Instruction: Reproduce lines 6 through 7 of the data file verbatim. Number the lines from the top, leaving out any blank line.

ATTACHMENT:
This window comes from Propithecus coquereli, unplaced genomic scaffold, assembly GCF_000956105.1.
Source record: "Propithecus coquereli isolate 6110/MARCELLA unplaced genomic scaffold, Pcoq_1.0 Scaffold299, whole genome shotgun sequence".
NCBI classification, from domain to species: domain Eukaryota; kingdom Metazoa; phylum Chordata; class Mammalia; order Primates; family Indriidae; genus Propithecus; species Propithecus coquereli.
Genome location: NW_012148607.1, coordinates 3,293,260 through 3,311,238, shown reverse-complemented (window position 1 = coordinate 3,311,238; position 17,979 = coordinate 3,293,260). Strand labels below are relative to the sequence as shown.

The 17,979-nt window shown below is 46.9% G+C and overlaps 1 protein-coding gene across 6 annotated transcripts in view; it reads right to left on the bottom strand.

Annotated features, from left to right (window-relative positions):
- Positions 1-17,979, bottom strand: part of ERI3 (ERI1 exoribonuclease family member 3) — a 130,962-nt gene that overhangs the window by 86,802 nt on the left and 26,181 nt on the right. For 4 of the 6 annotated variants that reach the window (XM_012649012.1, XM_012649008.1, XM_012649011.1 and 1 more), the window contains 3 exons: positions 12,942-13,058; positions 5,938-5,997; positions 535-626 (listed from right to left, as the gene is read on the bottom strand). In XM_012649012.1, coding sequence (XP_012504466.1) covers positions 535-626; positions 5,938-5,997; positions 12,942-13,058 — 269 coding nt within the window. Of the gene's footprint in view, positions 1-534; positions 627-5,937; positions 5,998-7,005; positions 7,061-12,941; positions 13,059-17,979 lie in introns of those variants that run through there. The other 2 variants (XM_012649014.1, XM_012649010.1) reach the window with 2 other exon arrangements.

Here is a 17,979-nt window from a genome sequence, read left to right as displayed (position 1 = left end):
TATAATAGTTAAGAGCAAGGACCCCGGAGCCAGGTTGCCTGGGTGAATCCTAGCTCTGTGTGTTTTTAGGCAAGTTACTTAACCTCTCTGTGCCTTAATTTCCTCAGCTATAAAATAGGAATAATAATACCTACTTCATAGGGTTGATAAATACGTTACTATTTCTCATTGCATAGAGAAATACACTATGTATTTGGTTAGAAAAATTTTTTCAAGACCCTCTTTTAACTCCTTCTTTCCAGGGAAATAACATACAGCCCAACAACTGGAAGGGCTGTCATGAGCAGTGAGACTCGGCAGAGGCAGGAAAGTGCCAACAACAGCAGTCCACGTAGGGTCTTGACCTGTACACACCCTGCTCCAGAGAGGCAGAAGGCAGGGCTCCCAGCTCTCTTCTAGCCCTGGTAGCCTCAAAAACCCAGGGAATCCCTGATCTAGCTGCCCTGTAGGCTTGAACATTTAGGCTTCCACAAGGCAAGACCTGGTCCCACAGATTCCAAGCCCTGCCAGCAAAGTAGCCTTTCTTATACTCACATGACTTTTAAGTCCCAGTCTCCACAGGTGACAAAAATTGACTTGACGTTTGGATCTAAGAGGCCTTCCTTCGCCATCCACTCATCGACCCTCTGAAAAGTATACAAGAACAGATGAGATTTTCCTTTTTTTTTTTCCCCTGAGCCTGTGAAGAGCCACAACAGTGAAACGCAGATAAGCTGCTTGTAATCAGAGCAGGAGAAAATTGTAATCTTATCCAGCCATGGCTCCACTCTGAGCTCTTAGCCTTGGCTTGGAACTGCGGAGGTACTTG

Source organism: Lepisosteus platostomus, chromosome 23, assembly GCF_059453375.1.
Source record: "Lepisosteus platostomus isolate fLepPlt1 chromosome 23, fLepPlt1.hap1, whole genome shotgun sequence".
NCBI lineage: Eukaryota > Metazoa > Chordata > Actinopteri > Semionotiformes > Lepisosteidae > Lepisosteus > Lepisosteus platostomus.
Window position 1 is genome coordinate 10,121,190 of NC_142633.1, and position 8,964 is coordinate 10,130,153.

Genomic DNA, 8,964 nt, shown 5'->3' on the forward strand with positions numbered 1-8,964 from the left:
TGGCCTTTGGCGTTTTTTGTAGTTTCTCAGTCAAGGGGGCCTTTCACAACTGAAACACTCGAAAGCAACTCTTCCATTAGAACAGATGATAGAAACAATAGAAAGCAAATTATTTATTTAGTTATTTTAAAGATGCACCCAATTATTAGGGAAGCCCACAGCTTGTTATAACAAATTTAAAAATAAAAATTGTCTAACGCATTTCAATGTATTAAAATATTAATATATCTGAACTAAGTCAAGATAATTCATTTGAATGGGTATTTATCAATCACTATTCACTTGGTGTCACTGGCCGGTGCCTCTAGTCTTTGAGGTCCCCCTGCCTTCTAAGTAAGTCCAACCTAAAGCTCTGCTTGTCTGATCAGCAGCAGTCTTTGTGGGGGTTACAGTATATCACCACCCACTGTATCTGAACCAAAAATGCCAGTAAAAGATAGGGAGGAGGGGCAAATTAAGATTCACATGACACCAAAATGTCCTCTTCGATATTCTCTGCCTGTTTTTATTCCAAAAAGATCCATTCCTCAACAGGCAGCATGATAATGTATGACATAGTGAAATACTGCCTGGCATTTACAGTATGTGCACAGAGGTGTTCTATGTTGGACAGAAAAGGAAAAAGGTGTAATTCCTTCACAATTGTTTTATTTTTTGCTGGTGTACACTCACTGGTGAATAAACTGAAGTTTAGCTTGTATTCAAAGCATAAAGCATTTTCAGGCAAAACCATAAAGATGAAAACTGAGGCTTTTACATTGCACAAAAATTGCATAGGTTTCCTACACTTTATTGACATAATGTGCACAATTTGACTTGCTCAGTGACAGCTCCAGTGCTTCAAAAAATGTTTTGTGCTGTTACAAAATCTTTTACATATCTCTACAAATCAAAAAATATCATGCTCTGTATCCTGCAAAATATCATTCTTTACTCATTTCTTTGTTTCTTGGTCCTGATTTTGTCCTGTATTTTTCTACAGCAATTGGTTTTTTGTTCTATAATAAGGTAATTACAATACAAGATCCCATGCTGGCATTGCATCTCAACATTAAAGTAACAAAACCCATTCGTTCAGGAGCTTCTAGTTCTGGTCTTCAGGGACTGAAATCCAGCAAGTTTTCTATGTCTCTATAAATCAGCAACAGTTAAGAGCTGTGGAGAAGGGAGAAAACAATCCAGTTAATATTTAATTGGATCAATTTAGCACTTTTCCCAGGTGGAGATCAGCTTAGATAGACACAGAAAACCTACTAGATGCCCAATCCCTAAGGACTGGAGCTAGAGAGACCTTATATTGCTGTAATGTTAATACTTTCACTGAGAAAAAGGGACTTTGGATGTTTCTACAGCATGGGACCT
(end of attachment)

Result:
Annotated features, from left to right (window-relative positions):
- Positions 1-17,979, bottom strand: part of ERI3 (ERI1 exoribonuclease family member 3) — a 130,962-nt gene that overhangs the window by 86,802 nt on the left and 26,181 nt on the right. For 4 of the 6 annotated variants that reach the window (XM_012649012.1, XM_012649008.1, XM_012649011.1 and 1 more), the window contains 3 exons: positions 12,942-13,058; positions 5,938-5,997; positions 535-626 (listed from right to left, as the gene is read on the bottom strand). In XM_012649012.1, coding sequence (XP_012504466.1) covers positions 535-626; positions 5,938-5,997; positions 12,942-13,058 — 269 coding nt within the window. Of the gene's footprint in view, positions 1-534; positions 627-5,937; positions 5,998-7,005; positions 7,061-12,941; positions 13,059-17,979 lie in introns of those variants that run through there. The other 2 variants (XM_012649014.1, XM_012649010.1) reach the window with 2 other exon arrangements.